Rania has an interesting past that shows that they can handle quite a bit. The group, like the misfortune that many pop groups have to deal with, had their members changed around a bit. The recovery from this shift can make or break a group because you’re shifting the image that the group was created on.
This can make a fan feel like they no longer want to be a part of the fandom, if it’s not done correctly. After the roster change, many were left wondering what would happen to their favorite group. Would they sink into oblivion or would they be like some other groups who rise from the ashes reborn into the new era?
Well, let Rania “Demonstrate” how it’s done =p
The song is reminiscent of many popular songs in the western hemisphere, which have dominating horns and addicting handclaps. Think Ariana Grande’s “Focus,” Taylor Swift’s “Shake It Off,” and Demi Lovato’s “Confident.” The song starts with a playful amount of rap-talk singing, inviting the listener to come and join Rania in their newfound confidence. From here, the song has a persistent use of dominant horns, with the bridge being “clap happy,” amping you up for its addicting chorus.
The lyrics of the song oozes with girl power. They are assertive as the women “demonstrate” to their potential love interest that they are confident in their womanhood. They are following their hearts and they will not be stopped. This gives the song a double meaning as the girls are trying to promote girl power, but also telling the Kpop world that Rania isn’t over and they want to use the few minutes that the horns announce their presence to prove that.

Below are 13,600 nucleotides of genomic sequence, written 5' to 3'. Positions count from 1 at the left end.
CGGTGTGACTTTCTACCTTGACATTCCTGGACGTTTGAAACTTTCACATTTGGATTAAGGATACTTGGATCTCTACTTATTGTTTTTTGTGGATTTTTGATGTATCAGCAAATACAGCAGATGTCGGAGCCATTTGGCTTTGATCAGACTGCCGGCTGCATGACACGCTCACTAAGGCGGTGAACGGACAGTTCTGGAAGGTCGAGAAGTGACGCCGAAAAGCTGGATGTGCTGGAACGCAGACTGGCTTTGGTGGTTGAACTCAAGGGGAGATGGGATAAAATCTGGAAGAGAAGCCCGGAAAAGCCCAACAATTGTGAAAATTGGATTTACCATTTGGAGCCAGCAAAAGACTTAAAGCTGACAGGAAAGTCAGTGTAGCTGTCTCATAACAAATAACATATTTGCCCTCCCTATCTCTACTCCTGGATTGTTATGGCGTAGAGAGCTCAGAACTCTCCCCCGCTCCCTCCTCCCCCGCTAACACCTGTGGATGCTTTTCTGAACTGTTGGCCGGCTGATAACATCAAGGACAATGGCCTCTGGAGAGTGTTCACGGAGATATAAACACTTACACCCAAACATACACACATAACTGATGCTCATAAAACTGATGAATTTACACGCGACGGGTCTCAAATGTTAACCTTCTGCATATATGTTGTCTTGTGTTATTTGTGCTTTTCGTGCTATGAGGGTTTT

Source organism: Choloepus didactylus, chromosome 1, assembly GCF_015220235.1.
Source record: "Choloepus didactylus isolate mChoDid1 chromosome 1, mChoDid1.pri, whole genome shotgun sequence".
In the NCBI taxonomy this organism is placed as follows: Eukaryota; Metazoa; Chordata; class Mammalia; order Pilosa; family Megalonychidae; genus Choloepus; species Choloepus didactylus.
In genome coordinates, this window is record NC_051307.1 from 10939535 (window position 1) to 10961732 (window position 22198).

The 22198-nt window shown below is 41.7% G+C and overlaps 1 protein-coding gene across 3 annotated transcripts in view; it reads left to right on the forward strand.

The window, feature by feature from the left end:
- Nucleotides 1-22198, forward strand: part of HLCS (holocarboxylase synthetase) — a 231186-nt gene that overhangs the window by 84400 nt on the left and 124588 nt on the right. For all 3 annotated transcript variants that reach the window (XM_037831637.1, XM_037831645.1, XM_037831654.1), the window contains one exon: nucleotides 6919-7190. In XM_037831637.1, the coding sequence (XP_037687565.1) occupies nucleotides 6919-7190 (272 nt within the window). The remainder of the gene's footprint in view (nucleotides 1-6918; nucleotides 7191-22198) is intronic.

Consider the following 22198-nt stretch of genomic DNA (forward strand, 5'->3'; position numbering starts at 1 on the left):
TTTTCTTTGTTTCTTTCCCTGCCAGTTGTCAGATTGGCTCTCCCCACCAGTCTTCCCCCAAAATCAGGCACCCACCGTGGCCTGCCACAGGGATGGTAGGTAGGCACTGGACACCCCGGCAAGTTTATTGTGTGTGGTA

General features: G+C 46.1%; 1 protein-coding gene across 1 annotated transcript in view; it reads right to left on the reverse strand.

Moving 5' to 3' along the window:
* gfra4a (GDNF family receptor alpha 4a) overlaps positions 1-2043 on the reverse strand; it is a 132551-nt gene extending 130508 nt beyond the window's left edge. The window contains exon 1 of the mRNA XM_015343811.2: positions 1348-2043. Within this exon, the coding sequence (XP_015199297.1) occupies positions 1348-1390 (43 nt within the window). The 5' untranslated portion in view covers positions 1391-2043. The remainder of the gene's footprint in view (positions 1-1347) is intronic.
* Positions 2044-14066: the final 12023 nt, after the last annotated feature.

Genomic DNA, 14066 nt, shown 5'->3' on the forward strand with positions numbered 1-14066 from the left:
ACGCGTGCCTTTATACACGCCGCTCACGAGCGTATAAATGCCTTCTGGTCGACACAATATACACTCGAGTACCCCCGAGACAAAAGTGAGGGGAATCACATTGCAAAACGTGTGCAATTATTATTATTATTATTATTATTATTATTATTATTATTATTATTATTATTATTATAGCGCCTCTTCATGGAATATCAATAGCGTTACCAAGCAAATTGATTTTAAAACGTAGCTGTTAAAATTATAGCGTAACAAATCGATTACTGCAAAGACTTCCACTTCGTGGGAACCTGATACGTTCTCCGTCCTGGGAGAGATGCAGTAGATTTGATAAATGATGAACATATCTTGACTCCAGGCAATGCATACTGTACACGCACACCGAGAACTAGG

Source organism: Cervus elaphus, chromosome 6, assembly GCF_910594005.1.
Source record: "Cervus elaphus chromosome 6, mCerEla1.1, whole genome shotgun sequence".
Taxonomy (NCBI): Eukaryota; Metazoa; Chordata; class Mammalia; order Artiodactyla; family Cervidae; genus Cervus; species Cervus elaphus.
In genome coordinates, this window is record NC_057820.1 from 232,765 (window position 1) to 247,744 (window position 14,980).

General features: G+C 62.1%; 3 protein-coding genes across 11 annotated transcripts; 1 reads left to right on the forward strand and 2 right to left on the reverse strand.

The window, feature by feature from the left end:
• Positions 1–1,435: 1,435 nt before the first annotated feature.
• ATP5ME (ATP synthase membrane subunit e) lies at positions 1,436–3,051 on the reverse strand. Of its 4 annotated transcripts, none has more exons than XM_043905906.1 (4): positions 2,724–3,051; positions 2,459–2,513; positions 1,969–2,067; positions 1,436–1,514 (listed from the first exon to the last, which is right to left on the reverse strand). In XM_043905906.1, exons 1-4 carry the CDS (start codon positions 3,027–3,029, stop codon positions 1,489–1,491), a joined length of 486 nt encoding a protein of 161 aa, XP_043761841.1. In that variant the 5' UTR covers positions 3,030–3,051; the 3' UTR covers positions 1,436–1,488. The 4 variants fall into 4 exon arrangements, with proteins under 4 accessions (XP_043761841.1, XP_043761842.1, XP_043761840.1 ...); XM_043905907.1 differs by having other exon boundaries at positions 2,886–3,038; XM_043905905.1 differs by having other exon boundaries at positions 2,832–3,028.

The most addicting part of the song comes with the use of a cowbell. It’s hard not to think of the one prominent skit from Saturday Night Live when thinking of the use of “more cowbell.” However, this song uses it well, almost giving it a tinge of country. In a music world, chock full of sound-alikes, it is important to make yourself a little bit different, and that’s exactly what the cowbells do.
“Demonstrate” is Rania’s reintroduction into the Kpop world, and it’s a good one. True it is familiar in its presentation, and will remind many listeners of things already being produced, but that’s the point, it’s made to help fans embrace the roster change by giving them something familiar.